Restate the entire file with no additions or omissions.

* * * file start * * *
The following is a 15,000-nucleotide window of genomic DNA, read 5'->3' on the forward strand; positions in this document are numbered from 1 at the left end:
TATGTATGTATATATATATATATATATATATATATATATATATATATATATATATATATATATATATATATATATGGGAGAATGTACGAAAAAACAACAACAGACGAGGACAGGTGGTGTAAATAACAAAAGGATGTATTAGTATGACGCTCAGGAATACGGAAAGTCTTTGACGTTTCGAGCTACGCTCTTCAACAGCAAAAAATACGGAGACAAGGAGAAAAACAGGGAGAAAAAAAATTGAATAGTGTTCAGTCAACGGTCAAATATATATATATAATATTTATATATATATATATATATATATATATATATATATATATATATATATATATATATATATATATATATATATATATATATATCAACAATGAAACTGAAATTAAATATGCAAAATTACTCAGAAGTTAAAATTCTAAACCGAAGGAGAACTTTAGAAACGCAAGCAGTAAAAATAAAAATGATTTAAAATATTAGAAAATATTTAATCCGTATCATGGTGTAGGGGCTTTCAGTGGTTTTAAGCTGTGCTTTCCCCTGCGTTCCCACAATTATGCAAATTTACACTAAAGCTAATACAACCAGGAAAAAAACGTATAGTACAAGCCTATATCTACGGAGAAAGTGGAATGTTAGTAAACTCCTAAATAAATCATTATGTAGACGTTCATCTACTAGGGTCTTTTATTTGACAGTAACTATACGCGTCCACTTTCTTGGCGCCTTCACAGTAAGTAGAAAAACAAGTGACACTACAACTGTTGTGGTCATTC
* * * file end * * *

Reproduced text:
The following is a 15,000-nucleotide window of genomic DNA, read 5'->3' on the forward strand; positions in this document are numbered from 1 at the left end:
TATGTATGTATATATATATATATATATATATATATATATATATATATATATATATATATATATATATATATATATGGGAGAATGTACGAAAAAACAACAACAGACGAGGACAGGTGGTGTAAATAACAAAAGGATGTATTAGTATGACGCTCAGGAATACGGAAAGTCTTTGACGTTTCGAGCTACGCTCTTCAACAGCAAAAAATACGGAGACAAGGAGAAAAACAGGGAGAAAAAAAATTGAATAGTGTTCAGTCAACGGTCAAATATATATATATAATATTTATATATATATATATATATATATATATATATATATATATATATATATATATATATATATATATATATATATATATATATATCAACAATGAAACTGAAATTAAATATGCAAAATTACTCAGAAGTTAAAATTCTAAACCGAAGGAGAACTTTAGAAACGCAAGCAGTAAAAATAAAAATGATTTAAAATATTAGAAAATATTTAATCCGTATCATGGTGTAGGGGCTTTCAGTGGTTTTAAGCTGTGCTTTCCCCTGCGTTCCCACAATTATGCAAATTTACACTAAAGCTAATACAACCAGGAAAAAAACGTATAGTACAAGCCTATATCTACGGAGAAAGTGGAATGTTAGTAAACTCCTAAATAAATCATTATGTAGACGTTCATCTACTAGGGTCTTTTATTTGACAGTAACTATACGCGTCCACTTTCTTGGCGCCTTCACAGTAAGTAGAAAAACAAGTGACACTACAACTGTTGTGGTCATTC